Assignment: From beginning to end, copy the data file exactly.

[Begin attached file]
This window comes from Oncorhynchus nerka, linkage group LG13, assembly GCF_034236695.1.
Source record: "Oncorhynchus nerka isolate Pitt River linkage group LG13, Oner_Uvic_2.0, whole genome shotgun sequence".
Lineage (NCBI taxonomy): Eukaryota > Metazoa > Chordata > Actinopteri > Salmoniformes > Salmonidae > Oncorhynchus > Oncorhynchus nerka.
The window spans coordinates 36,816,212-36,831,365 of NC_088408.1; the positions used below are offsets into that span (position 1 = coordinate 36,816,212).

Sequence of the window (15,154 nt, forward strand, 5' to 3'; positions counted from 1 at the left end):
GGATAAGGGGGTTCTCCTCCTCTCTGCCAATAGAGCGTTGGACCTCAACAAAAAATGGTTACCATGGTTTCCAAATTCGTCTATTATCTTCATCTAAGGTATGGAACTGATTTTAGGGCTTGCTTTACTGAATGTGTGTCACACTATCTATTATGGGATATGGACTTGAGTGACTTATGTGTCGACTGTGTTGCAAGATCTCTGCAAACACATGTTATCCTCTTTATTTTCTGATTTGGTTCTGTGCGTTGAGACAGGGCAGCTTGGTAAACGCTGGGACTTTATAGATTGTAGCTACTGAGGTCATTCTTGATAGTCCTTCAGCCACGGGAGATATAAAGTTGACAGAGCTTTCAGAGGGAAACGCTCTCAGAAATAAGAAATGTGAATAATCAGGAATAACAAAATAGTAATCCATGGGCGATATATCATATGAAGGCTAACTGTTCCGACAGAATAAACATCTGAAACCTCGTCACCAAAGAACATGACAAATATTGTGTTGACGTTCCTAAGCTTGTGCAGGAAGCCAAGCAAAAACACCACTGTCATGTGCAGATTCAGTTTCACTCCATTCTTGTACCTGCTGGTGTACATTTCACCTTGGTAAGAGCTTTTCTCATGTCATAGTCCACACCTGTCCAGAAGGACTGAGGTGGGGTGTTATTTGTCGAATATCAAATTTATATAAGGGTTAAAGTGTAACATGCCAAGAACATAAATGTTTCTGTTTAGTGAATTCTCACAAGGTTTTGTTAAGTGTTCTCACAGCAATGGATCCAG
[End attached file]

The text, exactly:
This window comes from Oncorhynchus nerka, linkage group LG13, assembly GCF_034236695.1.
Source record: "Oncorhynchus nerka isolate Pitt River linkage group LG13, Oner_Uvic_2.0, whole genome shotgun sequence".
Lineage (NCBI taxonomy): Eukaryota > Metazoa > Chordata > Actinopteri > Salmoniformes > Salmonidae > Oncorhynchus > Oncorhynchus nerka.
The window spans coordinates 36,816,212-36,831,365 of NC_088408.1; the positions used below are offsets into that span (position 1 = coordinate 36,816,212).

Sequence of the window (15,154 nt, forward strand, 5' to 3'; positions counted from 1 at the left end):
GGATAAGGGGGTTCTCCTCCTCTCTGCCAATAGAGCGTTGGACCTCAACAAAAAATGGTTACCATGGTTTCCAAATTCGTCTATTATCTTCATCTAAGGTATGGAACTGATTTTAGGGCTTGCTTTACTGAATGTGTGTCACACTATCTATTATGGGATATGGACTTGAGTGACTTATGTGTCGACTGTGTTGCAAGATCTCTGCAAACACATGTTATCCTCTTTATTTTCTGATTTGGTTCTGTGCGTTGAGACAGGGCAGCTTGGTAAACGCTGGGACTTTATAGATTGTAGCTACTGAGGTCATTCTTGATAGTCCTTCAGCCACGGGAGATATAAAGTTGACAGAGCTTTCAGAGGGAAACGCTCTCAGAAATAAGAAATGTGAATAATCAGGAATAACAAAATAGTAATCCATGGGCGATATATCATATGAAGGCTAACTGTTCCGACAGAATAAACATCTGAAACCTCGTCACCAAAGAACATGACAAATATTGTGTTGACGTTCCTAAGCTTGTGCAGGAAGCCAAGCAAAAACACCACTGTCATGTGCAGATTCAGTTTCACTCCATTCTTGTACCTGCTGGTGTACATTTCACCTTGGTAAGAGCTTTTCTCATGTCATAGTCCACACCTGTCCAGAAGGACTGAGGTGGGGTGTTATTTGTCGAATATCAAATTTATATAAGGGTTAAAGTGTAACATGCCAAGAACATAAATGTTTCTGTTTAGTGAATTCTCACAAGGTTTTGTTAAGTGTTCTCACAGCAATGGATCCAG